31 July, 2007
30 July, 2007
Yesterday, my children and I are sitting quietly in the airport hotel restaurant reading the menu, when a German woman, her three young sons, and a Peruvian-looking woman are seated at the table next to us. Instantly, the atmosphere in the restaurant changes. Where previously there was a sedate, cool, even muffled end-of-the-day feeling, all of a sudden the stage lights are turned on, the temperature in the room rises, and everyone’s attention is drawn to this party’s table.
The attractive, in her early-thirties, expensively coiffed and dressed woman, is obviously accustomed to people hovering over her, staring at her while she does the most mundane of activities. Look, as I sit here with my three adorable boys, as I order some drinks for us all, spend a rather long period of time choosing the right wine for myself, and order a meal tailored to each of my children’s and my particular taste palettes. The Peruvian-looking woman accompanying them is the boys’ nanny. The mother is a flurry of noise, while the nanny quietly questions and commands the troops. She is the only one who actually orders something from the menu.
Admittedly, at the beginning, I do stare and listen with curiosity at this theatrical production. The mother speaks German to the waitress and boys, Spanish to the nanny, and throws in a smattering of English for anyone else who is listening. I find it all rather exotic: the mixture of languages, the play acting, the (very) loud conversation, and the chic attire. I imagine her to be the young wife of a rich middle-aged German business executive, living in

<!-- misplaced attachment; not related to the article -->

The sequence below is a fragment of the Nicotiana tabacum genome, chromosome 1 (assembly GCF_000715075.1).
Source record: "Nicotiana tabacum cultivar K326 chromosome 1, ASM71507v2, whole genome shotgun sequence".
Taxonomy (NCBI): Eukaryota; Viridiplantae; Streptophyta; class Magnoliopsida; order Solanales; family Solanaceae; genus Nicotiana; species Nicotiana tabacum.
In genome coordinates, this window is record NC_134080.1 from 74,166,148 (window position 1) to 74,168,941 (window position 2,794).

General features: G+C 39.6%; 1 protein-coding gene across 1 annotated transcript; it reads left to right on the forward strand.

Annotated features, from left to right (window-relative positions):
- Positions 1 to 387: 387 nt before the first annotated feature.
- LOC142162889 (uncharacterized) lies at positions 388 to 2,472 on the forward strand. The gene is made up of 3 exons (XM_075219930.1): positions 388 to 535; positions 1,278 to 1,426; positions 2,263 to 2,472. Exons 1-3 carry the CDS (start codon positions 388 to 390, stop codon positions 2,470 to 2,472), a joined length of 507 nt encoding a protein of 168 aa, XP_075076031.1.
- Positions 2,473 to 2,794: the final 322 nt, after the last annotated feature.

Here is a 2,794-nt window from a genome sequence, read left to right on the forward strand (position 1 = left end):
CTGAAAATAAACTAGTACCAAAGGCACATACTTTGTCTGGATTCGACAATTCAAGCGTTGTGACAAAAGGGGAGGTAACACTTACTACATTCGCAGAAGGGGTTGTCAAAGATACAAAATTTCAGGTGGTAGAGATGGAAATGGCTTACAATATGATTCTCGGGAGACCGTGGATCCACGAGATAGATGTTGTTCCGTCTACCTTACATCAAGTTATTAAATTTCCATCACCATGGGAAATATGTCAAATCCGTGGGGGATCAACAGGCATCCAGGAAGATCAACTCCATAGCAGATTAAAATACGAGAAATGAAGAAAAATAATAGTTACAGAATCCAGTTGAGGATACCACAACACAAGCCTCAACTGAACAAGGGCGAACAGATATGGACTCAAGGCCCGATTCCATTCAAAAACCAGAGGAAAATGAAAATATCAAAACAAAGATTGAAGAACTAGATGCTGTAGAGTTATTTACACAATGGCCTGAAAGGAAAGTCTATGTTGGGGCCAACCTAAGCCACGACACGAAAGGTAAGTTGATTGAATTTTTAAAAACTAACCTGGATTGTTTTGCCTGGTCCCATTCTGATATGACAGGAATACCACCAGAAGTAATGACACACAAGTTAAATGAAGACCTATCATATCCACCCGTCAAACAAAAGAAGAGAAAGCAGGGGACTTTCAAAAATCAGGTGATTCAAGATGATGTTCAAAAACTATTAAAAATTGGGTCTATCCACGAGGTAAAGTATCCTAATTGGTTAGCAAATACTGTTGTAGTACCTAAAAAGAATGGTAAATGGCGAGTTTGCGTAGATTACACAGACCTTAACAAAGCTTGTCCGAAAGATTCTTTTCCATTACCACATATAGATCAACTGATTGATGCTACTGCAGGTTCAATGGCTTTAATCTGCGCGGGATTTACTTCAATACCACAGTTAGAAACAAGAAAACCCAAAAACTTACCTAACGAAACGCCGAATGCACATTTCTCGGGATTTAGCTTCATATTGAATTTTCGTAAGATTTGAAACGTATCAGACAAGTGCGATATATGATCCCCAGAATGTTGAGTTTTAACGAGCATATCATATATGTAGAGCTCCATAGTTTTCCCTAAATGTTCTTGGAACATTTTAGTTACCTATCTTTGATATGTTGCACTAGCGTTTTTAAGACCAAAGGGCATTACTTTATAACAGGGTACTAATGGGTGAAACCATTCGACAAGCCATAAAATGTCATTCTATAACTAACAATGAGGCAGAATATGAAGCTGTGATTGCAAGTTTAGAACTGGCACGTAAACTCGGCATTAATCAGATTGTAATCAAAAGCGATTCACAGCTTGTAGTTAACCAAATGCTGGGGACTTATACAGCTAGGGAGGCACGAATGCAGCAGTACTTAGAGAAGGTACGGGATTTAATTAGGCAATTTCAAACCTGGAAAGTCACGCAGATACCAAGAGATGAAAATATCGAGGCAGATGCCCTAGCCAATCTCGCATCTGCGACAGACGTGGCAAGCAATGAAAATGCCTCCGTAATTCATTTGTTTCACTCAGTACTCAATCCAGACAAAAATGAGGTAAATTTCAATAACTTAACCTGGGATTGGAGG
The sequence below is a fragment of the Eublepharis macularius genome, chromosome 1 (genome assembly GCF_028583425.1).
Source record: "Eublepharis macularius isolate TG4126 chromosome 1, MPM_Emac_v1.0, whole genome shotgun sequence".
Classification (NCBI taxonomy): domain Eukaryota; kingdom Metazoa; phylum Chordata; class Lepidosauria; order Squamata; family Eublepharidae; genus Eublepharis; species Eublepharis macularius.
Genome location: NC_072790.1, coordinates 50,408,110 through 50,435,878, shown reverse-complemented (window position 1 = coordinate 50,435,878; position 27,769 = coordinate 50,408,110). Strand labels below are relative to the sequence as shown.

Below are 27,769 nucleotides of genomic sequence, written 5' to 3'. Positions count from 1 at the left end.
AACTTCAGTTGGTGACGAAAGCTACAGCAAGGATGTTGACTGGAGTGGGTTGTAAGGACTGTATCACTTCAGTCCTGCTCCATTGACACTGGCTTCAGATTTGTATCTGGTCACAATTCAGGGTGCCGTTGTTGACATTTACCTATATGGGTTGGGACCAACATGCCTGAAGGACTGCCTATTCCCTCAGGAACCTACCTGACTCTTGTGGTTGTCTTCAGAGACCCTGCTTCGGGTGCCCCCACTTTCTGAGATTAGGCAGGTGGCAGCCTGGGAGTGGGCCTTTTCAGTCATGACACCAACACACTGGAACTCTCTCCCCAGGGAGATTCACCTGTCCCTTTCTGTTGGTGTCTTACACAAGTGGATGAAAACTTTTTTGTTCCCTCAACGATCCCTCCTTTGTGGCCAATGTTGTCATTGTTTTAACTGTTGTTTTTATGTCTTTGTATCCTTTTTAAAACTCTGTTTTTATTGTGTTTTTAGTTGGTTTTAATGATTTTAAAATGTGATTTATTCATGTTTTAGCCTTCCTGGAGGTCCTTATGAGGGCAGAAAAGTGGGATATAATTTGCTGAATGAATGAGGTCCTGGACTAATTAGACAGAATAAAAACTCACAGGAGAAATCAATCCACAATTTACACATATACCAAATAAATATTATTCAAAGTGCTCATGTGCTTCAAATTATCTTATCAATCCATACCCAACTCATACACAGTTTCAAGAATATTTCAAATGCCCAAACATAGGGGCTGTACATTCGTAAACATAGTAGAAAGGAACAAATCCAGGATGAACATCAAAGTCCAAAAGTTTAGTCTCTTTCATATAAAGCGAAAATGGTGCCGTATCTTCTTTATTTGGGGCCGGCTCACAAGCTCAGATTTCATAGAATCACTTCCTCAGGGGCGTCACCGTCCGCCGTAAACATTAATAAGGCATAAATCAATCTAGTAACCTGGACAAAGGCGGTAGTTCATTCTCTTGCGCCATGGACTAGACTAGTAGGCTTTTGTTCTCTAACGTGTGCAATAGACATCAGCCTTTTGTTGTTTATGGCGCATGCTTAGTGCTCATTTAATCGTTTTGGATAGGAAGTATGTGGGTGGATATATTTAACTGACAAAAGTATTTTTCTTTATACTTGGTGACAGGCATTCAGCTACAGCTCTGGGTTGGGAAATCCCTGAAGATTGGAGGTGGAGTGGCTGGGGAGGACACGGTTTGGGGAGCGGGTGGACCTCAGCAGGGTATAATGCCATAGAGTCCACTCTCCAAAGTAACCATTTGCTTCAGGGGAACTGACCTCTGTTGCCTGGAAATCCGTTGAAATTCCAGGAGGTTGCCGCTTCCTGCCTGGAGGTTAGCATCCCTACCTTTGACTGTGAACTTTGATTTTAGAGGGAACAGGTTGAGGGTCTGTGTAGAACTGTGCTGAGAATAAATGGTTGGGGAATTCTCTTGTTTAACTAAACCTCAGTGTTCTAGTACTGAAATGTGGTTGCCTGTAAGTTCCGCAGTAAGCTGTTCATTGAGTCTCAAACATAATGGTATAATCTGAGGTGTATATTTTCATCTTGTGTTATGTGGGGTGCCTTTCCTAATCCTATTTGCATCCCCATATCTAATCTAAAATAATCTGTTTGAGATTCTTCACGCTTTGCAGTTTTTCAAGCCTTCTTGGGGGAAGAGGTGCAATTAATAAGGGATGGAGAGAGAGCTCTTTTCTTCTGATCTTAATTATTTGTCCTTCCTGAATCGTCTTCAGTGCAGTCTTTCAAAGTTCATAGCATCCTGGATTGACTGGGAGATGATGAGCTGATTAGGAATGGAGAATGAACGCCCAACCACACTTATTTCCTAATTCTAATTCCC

Then the boys begin to fight over the content of the bread basket. The middle boy wants black bread. He shouts this request to the waitress. No please or thank you. The nanny tries to placate him with some white bread. The mother snaps at the nanny to just give the boys what they want. She manages speak harshly to the nanny through smiling lips.
I begin to tire of their obtrusive company, almost feel nauseous. It is as if I have over-indulged with a sweet dessert. No substance. Just elaborate icing.
I gaze over at my children and I am struck at how little limelight they need to order and eat a meal in a public place. They have excellent manners, kind dispositions, and appreciate good food, and so, even at such a young age, they are usually treated well. The rest is just icing, isn’t it?
28 July, 2007
This means the two of them, on their own, will have to travel through the OTHER (i.e., non EU citizen) line-ups, which are often slow. May the gods and customs officers have mercy.
Since I am not traveling with them, possibly they can avoid the karma I have; where always, yes always, the third or fourth person’s papers in front of me are not in order, and the line up stops to a complete standstill, which drags onandonandon, so that I become worried of ever making our connecting flight.